Terroir

Part of the Monticello Wine Trail, our ideal vineyard site is comprised of mostly Virginia red clay and quartz soils. Our temperate climate further benefits from a cooling mountain breeze that helps our grapes achieve fresh and more precise flavors. The mountains also shield the vineyard from some of the rain and extreme weather of locations even just a few miles away. Within the vineyards, the grapes are affected by varied microclimates, the different aspects and slopes of the hills, and their relative exposure to the sun. We’ve planted different grape varieties in specific parcels, known as blocks, to take advantage of and to express our varied terroir.  

Earth & Vine

Terroir

Part of the Monticello Wine Trail, our ideal vineyard site is comprised of mostly Virginia red clay and quartz soils. Our temperate climate further benefits from a cooling mountain breeze that helps our grapes achieve fresh and more precise flavors. The mountains also shield the vineyard from some of the rain and extreme weather of locations even just a few miles away. Within the vineyards, the grapes are affected by varied microclimates, the different aspects and slopes of the hills, and their relative exposure to the sun. We’ve planted different grape varieties in specific parcels, known as blocks, to take advantage of and to express our varied terroir.  

Grape Varieties

  • Merlot

    Merlot, along with Cabernet Sauvignon, is the signature grape of Bordeaux’s famous blends and the dominant grape of Bordeaux’s Right Bank. Merlot berries are larger, fleshier, and less tannic than Cabernet Sauvignon grapes, yielding softer and more opulent juice. Merlot thrives in Virginia in part because it ripens early, producing sensuous wines characterized by ripe berry flavors.  

     
  • Chardonnay

    Chardonnay is the signature white grape of Burgundy and Champagne. The grape results in both sleek mineral-driven wines with cool fruit flavors as well as rich full-bodied wines with tropical fruit and, when combined with oak, buttery flavors. In addition to being well suited to Virginia’s relatively mild weather, the versatile grape has found a home in Virginia for this reason; winemakers are able to give Chardonnay the stamp of their particular vision.

  • Viognier

    As much as any French variety, Viognier has found great success in Virginia. Viognier is prized for producing nervy, yet fragrant and floral dry wines. While the grape imparts a rich almond flavor in France, in Virginia, reflecting the terroir, the wine frequently takes on a distinctive and more delicate honeysuckle character.

  • Muscat

    The incredible variety of Muscat grapes suggests that it’s the oldest grape in the world. Muscat is typically grown to produce simple, aromatic wines characterized by citrus fruit and floral aromas; it’s also a common table grape. In Virginia, Muscat is usually a blending grape, cultivated to lend its appealing aromatic profile to wine.

  • Petit Manseng

    Petit Manseng, from South West France, is another rising star in Virginia, valued for its ability to produce both dry and powerful but elegant late-harvest and dessert wines. Small, thick berries yield juice with great intensity of flavor and a backbone of acidity. Tropical fruit, apricot, quince, honey, exotic spice, and orange peel flavors are typical of the rich flavors this grape yields.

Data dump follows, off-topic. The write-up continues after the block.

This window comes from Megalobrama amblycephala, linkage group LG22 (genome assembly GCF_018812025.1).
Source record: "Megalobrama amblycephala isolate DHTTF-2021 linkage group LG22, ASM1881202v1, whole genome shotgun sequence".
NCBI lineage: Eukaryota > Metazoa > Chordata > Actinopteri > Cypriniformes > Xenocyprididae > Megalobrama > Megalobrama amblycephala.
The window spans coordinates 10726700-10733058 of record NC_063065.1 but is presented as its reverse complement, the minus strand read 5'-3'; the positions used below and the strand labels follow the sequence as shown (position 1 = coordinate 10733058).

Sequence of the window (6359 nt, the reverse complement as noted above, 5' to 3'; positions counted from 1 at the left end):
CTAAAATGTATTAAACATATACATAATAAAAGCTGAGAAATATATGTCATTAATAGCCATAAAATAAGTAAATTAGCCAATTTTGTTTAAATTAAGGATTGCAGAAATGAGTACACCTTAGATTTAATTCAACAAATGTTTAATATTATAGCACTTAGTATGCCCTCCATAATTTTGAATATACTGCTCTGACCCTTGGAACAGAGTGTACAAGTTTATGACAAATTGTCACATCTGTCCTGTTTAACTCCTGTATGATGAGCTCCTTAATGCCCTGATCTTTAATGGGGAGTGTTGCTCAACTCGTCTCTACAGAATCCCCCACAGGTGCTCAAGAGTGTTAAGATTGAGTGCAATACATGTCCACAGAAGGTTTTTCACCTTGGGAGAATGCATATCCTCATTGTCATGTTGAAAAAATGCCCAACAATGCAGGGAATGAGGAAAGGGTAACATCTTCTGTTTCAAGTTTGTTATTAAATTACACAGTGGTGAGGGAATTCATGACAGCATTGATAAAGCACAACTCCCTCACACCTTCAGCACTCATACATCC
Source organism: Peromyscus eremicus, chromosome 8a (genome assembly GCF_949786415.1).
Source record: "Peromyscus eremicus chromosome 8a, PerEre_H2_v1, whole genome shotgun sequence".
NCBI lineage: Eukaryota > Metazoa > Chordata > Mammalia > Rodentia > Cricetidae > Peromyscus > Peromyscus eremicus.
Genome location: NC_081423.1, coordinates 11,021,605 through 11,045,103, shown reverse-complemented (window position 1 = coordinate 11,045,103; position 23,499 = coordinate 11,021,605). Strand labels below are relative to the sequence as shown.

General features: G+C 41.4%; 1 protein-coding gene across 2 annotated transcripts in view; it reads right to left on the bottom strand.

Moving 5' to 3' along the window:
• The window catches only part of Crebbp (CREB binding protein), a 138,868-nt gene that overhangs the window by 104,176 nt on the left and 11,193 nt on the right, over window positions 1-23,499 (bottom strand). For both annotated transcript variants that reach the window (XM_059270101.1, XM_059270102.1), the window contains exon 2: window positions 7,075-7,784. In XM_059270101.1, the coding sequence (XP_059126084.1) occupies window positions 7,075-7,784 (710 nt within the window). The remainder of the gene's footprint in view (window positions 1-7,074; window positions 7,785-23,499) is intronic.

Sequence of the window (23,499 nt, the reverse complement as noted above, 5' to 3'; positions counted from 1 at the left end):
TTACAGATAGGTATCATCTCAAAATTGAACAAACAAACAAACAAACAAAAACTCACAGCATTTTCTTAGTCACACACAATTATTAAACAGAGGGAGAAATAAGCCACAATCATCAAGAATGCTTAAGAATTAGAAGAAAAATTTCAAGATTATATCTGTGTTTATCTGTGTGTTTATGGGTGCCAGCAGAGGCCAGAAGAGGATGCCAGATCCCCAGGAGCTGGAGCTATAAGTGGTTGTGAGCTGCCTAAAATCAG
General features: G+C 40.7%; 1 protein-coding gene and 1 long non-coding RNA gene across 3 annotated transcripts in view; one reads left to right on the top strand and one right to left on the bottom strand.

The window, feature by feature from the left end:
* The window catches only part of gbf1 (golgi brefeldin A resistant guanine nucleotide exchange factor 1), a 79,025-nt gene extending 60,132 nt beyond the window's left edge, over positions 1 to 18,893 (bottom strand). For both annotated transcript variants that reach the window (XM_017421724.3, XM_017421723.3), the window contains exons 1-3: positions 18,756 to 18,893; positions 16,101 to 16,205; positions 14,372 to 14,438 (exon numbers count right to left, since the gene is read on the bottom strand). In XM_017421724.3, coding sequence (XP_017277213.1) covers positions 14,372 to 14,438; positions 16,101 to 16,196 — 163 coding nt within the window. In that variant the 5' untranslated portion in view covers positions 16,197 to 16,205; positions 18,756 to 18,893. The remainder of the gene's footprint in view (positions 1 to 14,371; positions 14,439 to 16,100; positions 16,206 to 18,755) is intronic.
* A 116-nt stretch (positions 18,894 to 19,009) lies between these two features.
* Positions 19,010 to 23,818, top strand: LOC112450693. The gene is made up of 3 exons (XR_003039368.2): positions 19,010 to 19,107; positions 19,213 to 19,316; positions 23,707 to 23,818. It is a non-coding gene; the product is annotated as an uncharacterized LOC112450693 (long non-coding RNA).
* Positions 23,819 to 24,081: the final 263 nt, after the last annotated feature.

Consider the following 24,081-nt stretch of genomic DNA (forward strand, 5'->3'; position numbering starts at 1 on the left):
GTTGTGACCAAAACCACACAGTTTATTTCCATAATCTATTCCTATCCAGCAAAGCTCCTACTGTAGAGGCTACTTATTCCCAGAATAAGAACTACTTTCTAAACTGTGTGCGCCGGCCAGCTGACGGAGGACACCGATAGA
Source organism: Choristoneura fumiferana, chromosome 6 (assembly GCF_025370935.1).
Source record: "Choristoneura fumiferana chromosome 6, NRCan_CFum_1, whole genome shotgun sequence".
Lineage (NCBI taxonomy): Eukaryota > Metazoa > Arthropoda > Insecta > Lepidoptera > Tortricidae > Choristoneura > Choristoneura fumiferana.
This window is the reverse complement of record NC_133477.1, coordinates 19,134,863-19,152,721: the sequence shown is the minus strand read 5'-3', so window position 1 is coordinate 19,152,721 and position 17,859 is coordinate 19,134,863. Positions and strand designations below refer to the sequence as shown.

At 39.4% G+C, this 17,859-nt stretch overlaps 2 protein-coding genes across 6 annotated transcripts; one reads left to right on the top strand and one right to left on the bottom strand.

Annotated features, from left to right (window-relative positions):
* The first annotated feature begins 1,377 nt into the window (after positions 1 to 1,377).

• Pinot Gris

    Also famously known as Italian Pinot Grigio, this variety truly thrives in Alsace and Oregon where it is the basis of smoky, mineral, and spice-driven wines of great intensity. A relative of Pinot Noir, the grape is blue/gray, but produces white juice. The grape is also increasingly popular in Virginia, where the terroir tends towards expressing the lighter, more floral side of the grape.

  • Petit Verdot

    Petit Verdot is another Bordeaux blending grape that has had exciting results in Virginia. In Bordeaux the grape has difficulty ripening and is used sparingly—usually to add tannin and another dimension of complexity to the blend. But Virignia winemakers have found that this tiny grape ripens more evenly here, producing dark and expressive juice. As a result, you will find some winemakers in the Commonwealth giving this variety a featured role in their blends and as single varietals. 

  • Cabernet Franc

    Historically Cabernet Franc has usually played a supporting role because of its ability to impart complexity and acidity to blends. However, Cabernet Franc is also the dominant grape in the famous “first growth” of the Right Bank, and in other great bottlings around the world. And this early ripening grape especially thrives in Virginia, resulting in wines with both juicy and earthy flavors ranging from raspberry to tobacco, all supported by a backbone of refreshing acidity.  

  • Cabernet Sauvignon

    The world’s most famous grape, Cabernet Sauvignon is featured in many premier and age-worthy wines. Prized for its ability to produce single varietal wines, as in Napa, and also as a dominant blending grape in Bordeaux, Cabernet Sauvignon is a small, thick-skinned, tannic grape that produces intensely flavorful juice, characterized by notes of cassis and blackcurrant. Cabernet Sauvignon has had great success in Virginia both as a single varietal and as a blending grape, but it is especially sensitive to vintage character.

  • Malbec

    Like Petit Verdot, another Bordeaux blending grape, Malbec has thrived in the New World, especially as the signature grape of Argentina. Malbec is far less cultivated in Virginia where, as in Bordeaux, it is used mainly for blending. But its dark flavors and velvety texture, combined with its good acidity, make this a variety worth watching.